Another Flanders-based company, medtech firm MedicCleanAir from Antwerp, is currently shipping its highly specialized medical isolation rooms and air purification solutions worldwide. “Due to the coronavirus outbreak, it’s crucial for hospitals with isolated infected patients to keep the air in their environments safe and clean,” explains managing director Hendrik Van Passel on his company website. MedicCleanAir has developed the equipment to do just that. In nearly all cases, it reduces the number of airborne infections in hospitals to zero. The units are mobile or semi-mobile, so hospitals do not have to make any building alterations to install them. This is not only cost-saving but also time-saving: an isolation room can be set up in one day.  

The list of tech initiatives and solutions doesn’t end there, though. TechVentures – an alliance of tech companies co-managed by Henri Jacobs, an entrepreneur from Ghent (Flanders) – has launched a new CovTech cluster, where tech players can share their COVID-19 initiatives such as telehealth solutions and 3D-printed ventilators. In the short term, these will certainly include an increasing number of AI and big data applications that seek to unravel unanswered questions about the virus. “The White House has just called on the tech community to help machines read and analyze 29,000 scientific articles,” Jacobs adds. “So, I expect initiatives to be launched that map out and test for coronavirus infections through smartphone apps.”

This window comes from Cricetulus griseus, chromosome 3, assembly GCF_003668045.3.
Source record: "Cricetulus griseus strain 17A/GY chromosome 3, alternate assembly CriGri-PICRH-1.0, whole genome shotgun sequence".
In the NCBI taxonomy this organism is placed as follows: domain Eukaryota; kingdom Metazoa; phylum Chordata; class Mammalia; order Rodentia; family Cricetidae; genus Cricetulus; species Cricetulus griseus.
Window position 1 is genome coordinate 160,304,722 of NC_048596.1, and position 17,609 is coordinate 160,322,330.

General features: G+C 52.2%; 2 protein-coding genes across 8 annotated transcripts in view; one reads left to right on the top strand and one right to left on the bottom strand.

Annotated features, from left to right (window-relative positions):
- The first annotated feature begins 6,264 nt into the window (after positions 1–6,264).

Creativity saves the day

The coronavirus outbreak doesn’t just affect people who fall ill and the professionals taking care of them and trying to develop a cure; it also touches the regular lives of millions of other individuals and families. Citizens across the globe are urged or obligated to stay inside their homes. To make this situation less of a nuisance and activate people in the fight against the virus, creative entrepreneurs are launching initiatives in domains as diverse as digitalgaming and animationtextiles and more.  

Here are just a few of the many examples from Flanders’ creative industry:  

  • the Corona Thinktank – a platform for helping people create and share home-made face masks.  

  • Di-stence – developed by Edmire, an industrial design agency from Antwerp, this stencil helps essential goods retailers indicate the space required for people to keep enough distance and prevent the coronavirus from spreading further.